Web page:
predecessor George W. Bush, who was blind to history. And he also knows how
much faster and deeper the descent of the Europeans will be as long as they don't
manage to counter the non-European world with a unified message and common representation.
Already in these first months
of his tenure, the outlines of Obama's foreign policy informs us of his special
mix of courage and caution. Part of it is his willingness, despite a severe
economic crisis and ambitious plans for reform in the U.S., to exert heavy
pressure on a government like Benjamin Netanyahu's in Israel - even if this
provokes hatred and opposition from pro-Israel lobbyist groups in the U.S. that
fight every disassociation with Israeli policy as an attack on the integrity of
This includes the willingness
to break taboos, as when at Cairo University Obama counted Islam among America's
major religions and sprinkled his speech with quotes from the "Holy Quran."
It also includes tactical restraint, as with Obama's refusal to clarify his
position on the Iranian struggle over the outcome of their presidential
election. And it's also in part about things like that somewhat deeper than
advised bow before the
Saudi King, a key figure in the quest for peace in Palestine.
Just as with the individual segments
of his Middle East policy, out of the contacts that the new U.S. government has
engaged in with the German Chancellery, Elysée, Downing Street and the E.U., a
coherent pattern is gradually emerging.
Obama, the first U.S. president
to carry globalization to the White House with his life story, knows the significance
that Europe's past and present hold for America. With his willingness to arrive
in March for the E.U.-U.S. summit in Prague, he signaled to Europeans that on
principle, he embraces their pursuit of a unified foreign policy.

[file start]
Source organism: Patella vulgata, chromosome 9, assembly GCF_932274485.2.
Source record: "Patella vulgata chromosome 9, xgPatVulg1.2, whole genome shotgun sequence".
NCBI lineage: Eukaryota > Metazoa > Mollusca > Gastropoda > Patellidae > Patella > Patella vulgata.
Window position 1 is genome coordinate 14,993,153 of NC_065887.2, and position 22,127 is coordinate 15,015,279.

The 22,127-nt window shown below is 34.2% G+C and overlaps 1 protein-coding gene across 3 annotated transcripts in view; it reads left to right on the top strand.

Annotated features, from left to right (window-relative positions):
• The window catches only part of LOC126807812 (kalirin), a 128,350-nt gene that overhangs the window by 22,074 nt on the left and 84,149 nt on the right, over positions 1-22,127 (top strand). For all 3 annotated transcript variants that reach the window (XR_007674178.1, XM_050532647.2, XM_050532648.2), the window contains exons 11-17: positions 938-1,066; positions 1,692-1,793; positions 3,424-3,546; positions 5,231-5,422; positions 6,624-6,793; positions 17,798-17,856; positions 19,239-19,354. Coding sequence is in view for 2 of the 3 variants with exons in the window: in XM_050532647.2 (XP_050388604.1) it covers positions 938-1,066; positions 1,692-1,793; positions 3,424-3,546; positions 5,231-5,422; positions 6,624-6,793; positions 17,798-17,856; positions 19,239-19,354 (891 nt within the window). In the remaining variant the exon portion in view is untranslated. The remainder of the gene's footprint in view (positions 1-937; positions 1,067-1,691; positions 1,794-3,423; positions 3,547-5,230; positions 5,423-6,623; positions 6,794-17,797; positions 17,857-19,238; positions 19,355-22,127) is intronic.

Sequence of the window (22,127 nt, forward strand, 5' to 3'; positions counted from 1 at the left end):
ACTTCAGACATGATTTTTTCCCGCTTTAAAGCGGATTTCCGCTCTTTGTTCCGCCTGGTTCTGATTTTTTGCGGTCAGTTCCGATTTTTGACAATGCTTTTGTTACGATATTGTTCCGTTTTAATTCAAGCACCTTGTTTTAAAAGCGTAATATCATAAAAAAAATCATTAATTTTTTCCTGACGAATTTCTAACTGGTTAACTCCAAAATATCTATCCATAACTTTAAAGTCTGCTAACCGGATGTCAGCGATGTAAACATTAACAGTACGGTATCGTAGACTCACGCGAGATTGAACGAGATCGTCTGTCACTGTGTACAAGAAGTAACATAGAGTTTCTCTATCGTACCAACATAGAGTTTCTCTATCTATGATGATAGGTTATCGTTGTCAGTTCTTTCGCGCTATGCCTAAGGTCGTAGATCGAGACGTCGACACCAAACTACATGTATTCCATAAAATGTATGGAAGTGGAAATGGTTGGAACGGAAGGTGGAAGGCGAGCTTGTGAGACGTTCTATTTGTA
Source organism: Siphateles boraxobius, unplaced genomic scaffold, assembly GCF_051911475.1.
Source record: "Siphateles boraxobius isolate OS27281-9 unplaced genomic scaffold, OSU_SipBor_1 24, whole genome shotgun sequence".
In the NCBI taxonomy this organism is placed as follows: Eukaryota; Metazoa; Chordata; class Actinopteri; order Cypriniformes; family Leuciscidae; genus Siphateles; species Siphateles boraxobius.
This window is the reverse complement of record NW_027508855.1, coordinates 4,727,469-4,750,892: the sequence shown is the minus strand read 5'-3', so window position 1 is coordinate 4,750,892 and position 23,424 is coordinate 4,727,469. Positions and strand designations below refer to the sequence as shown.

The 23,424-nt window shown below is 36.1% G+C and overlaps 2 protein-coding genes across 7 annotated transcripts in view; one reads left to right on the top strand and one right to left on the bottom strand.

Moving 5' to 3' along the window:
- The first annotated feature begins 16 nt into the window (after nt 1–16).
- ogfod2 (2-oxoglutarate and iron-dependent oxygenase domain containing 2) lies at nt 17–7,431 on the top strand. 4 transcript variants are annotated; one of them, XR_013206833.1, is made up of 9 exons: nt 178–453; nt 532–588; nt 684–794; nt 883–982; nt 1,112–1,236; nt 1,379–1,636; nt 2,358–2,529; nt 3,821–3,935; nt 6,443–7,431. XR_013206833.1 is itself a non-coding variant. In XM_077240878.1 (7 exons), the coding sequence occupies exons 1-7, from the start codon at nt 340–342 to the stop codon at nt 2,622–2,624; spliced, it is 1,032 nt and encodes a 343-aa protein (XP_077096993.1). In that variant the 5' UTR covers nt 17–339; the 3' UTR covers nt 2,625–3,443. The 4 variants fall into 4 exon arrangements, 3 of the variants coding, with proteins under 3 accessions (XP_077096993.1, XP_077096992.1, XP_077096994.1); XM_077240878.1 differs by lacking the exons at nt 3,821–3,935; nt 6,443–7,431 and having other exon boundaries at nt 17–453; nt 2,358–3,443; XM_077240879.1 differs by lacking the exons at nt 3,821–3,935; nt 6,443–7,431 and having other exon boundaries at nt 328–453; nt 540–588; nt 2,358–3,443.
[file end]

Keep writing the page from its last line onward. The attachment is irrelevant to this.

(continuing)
With his casual willingness
to snub Angela Merkel and Nicolas Sarkozy, he all but calls for the emergence of
a Europe united in form and function. Because of the way Germany's chancellor
and France's president where treated as a pair before their own people, Obama
signaled that by themselves they are no longer important enough to warrant special
There's little doubt that the
center-left politician, former social worker and elite lawyer Obama would like
to recruit Europeans as favored partners - but only if they manage to develop a
clear and constructive line on the great responsibilities of global policy and
jointly assume the risks. That was the message of his first visit. If the
Europeans misread the signs of the 21st century, Merkel, Sarkozy, and their
successors cannot expect to be doted on by Obama - such was the message of his
There are other leaders and world
figures who mean more to the interests of Washington than unification-weary Europeans
competing for attention. It would not be surprising if Chinese President Hu
Jintao - the man who codetermines America's eligibility for credit - were to be
treated with the utmost courtesy on his first visit to Obama's Washington - something
that Merkel and Sarkozy have been denied.
*Thomas Klau is an FTD
columnist and heads the Paris Office of the European Council on Foreign Relations.